Anti-piracy NGO says West Africa, Somalia and South-East Asia remained problem areas in 2016
03 May 2017
A report issued on May 2 by anti-piracy NGO Oceans Beyond Piracy (OBP) found an upsurge in pirate activity in some areas, and residual problems in areas where previous years had seen a reduction in piracy. The 2016 State of Maritime Piracy report includes analyses of the situation in the Western Indian Ocean, West Africa, Asia, and Latin America and the Caribbean.
The main areas with significant pirate activity were West Africa, the Horn of Africa and the Sulu and Celebes Seas between Indonesia, Malaysia and the Philippines.
Armed attacks on ships in West African waters nearly doubled in 2016, with pirates increasingly focused on kidnapping crews for ransom off Nigeria's coast. OBP recorded 95 attacks in West Africa's Gulf of Guinea in 2016, up from 54 the previous year.
Cargo theft, once the main focus of piracy in the region, has given way to an increase in kidnappings, with 96 crew members taken hostage in 18 separate incidents, compared to 44 in 2015.
OBP estimated the total economic cost of maritime crime in West Africa at nearly $794 million.
"One of the reasons we are observing increased incidents of kidnap for ransom is that the model offers financial gain with less risk to the perpetrators than hijacking for cargo theft," said Maisie Pigeon, one of the authors of the OBP report.
Key Horn/East Africa findings show that the total cost of counter-piracy operations in the Western Indian Ocean has evend out at around $1.5 billion.
As coalition forces have ended or decreased their commitments, independent deployments from various countries such as China, India and Japan now account for the majority of days on station with relation to naval counter-piracy operations.
In an attempt to lower costs, ship operators are increasingly shifting towards privately contracted armed security teams comprising three rather than four members (almost 70% in Q4 2016).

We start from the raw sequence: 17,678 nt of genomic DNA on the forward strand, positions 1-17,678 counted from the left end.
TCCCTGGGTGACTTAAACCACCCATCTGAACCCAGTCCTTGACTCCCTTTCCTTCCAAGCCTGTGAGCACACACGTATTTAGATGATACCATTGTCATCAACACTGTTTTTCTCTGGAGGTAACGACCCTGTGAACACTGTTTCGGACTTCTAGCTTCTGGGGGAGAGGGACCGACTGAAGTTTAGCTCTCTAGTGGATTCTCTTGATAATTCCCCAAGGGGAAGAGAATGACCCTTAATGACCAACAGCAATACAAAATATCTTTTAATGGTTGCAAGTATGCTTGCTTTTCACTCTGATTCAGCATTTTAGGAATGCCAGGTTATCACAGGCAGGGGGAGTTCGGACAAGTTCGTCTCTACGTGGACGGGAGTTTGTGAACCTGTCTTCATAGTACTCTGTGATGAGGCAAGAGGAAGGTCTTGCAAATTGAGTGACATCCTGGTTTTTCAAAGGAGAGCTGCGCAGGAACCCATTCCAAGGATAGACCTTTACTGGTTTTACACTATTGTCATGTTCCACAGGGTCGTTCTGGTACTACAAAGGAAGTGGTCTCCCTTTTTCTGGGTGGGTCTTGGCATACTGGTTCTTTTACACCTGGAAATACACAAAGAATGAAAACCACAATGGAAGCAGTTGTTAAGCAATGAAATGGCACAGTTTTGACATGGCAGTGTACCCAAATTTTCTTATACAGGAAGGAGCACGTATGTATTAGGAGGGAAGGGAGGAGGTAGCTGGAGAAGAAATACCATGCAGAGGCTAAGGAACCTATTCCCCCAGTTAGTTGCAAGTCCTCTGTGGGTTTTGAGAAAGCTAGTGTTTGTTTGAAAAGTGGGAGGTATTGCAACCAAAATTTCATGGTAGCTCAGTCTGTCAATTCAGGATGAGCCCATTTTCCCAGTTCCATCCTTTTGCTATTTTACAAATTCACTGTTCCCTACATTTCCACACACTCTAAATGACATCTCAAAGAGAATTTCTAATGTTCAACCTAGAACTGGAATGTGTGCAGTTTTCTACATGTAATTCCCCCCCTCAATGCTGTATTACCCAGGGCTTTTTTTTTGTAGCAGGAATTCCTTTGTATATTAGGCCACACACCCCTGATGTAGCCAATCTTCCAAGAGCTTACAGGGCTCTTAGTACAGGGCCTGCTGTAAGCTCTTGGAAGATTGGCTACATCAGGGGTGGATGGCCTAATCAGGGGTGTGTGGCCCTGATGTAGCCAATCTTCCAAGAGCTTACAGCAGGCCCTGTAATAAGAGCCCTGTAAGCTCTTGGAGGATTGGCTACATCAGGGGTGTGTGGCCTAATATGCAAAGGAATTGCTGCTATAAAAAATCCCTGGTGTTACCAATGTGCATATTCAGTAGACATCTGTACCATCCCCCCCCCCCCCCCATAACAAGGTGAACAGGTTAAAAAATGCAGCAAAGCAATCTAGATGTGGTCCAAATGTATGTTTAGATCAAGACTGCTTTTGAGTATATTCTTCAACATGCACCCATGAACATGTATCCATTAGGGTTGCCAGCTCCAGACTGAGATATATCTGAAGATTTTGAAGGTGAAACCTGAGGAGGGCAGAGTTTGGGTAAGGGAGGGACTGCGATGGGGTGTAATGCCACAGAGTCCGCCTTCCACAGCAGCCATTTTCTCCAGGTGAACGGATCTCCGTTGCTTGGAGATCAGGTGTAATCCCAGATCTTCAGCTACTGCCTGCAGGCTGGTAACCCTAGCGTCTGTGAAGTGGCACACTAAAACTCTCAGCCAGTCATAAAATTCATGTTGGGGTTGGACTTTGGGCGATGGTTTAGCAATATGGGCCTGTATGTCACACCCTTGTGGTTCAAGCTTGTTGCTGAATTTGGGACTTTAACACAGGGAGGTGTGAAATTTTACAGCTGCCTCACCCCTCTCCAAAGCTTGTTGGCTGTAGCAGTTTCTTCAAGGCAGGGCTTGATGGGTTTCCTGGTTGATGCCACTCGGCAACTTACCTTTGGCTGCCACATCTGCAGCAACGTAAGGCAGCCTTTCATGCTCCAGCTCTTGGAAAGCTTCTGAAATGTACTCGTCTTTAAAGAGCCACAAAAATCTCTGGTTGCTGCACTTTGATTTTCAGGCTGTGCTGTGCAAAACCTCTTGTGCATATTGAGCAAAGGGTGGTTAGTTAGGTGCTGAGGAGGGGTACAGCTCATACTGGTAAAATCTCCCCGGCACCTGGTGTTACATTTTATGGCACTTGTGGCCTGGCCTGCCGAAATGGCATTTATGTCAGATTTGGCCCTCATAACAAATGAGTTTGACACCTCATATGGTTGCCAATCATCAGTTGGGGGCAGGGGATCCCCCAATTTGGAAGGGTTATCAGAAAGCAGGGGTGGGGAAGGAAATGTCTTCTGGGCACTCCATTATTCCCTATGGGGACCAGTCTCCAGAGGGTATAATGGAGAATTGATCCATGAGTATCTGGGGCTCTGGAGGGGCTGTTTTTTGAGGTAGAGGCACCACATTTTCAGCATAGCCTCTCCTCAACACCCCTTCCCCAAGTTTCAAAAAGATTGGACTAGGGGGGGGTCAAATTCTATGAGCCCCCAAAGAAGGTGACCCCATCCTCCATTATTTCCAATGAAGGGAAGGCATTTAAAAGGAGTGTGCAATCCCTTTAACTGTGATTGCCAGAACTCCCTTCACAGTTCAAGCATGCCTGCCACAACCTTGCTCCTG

The OBP says decreased vigilance and deterrence in this area is providing pirate networks with the opportunity to attack vulnerable vessels.
There were 27 reported incidents in 2016, although no vessels were successfully hijacked.
The Hostage Support Partnership (HSP) secured the release 26 Naham 3 crew members, who were held for over 4 ½ years and released on 22 October 2016. Eight crew members taken from the Iranian dhow Siraj in 2015 have yet to be released.
Piracy and armed robbery in the Western Indian Ocean region affected a total of 545 seafarers in 2016 at a total cost of $1.7 billion, up from $1.3 billion in 2015. Some $725 million of this was contracted maritime services and another $225 million the cost of international naval activities.
In Asia, although there was a reduction in the number of seafarers subjected to attacks (2,283, down from 3,674 in 2015), the plethora of incidents in the Sulu and Celebes Seas has meant that many vessels are re-routing around these waters. In 2016, 67 seafarers were taken hostage in 21 incidents in the Sulu and Celebes Seas, with 6 killed.
OBP says it believes that it is possible to end violence at sea and that identifying and explaining the significance of these crimes is an important step in achieving this mission.